Pennsylvania’s Sex Offender Registration and Notification Act (SORNA) was enacted on December 20, 2011 and established a three-tiered system for classification and defined sexually violent offenses. The Superior Court issued an Opinion on December 21, 2016 in Commonwealth v. Ritz that found SORNA unreasonable and in violation of Due Process Rights if applied retroactively. This decision addressed the interesting legal question of whether the legislature is in violation of the Contract Clauses of the United States and Pennsylvania Constitutions in modifying the terms of a plea agreement through SORNA.
Jonathan Ritz was one of many individuals who were drastically affected by the enactment of SORNA. SORNA replaced Megan’s Law and extended registration times and added additional registration requirements for specific sex offenses. Many cases were negotiated pleas and Defendants were advised of how long they would be required to register as a sex offender. In Jonathan Ritz’s case, he accepted a plea agreement to indecent assault in 2005. Under Megan’s Law (in effect at the time) he was required to register as a sex offender for 10 years. In 2012, SORNA came along and upped that requirement to a life time registration.
The Superior Court examined an issue that was not addressed in the Supreme Court’s decision, Commonwealth v. Martinez. In Martinez, Supreme Court found a fundamental due process right to enforce the terms of a plea agreement. In other words, when a Defendant enters a plea agreement the terms of that agreement should be enforced. The Ritz decision examined the contractual obligations protected by the United States and Pennsylvania Constitutions, specifically that no state shall pass any law impairing the obligations of contracts. The Superior Court in Ritz applied the three prong test to determine if SORNA satisfies the Constitutional obligations of the plea agreement. It found SORNA met the first and second prong – 1) impaired a contractual relationship; 2) a legitimate and significant public purpose; however, it found it did not meet the third requirement that the adjustment of contractual rights to be reasonable and of a nature appropriate to public purpose. It found SORNA to be unreasonable and invalid as applied.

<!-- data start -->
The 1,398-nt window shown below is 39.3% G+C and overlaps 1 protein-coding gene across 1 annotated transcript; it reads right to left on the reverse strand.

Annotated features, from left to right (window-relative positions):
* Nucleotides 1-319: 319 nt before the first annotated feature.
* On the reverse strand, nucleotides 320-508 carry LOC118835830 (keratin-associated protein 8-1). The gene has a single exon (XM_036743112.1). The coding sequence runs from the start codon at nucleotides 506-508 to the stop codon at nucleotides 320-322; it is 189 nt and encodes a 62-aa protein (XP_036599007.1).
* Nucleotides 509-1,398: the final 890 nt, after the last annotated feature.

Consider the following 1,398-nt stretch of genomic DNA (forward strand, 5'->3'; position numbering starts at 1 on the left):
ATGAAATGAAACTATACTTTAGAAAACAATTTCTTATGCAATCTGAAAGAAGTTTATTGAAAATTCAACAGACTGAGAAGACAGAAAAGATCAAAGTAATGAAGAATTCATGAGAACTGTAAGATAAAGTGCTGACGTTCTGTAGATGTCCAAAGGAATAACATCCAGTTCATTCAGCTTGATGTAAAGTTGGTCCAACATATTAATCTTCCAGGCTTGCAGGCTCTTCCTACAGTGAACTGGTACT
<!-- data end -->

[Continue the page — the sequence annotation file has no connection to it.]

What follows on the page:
If you have reached a plea agreement that requires you to register as a sex offender and are now being told that you have to register for a longer period of time, call an experienced criminal lawyer at The Mazza Law Group, P.C. We can review your cases to determine if SORNA has violated your constitutional rights.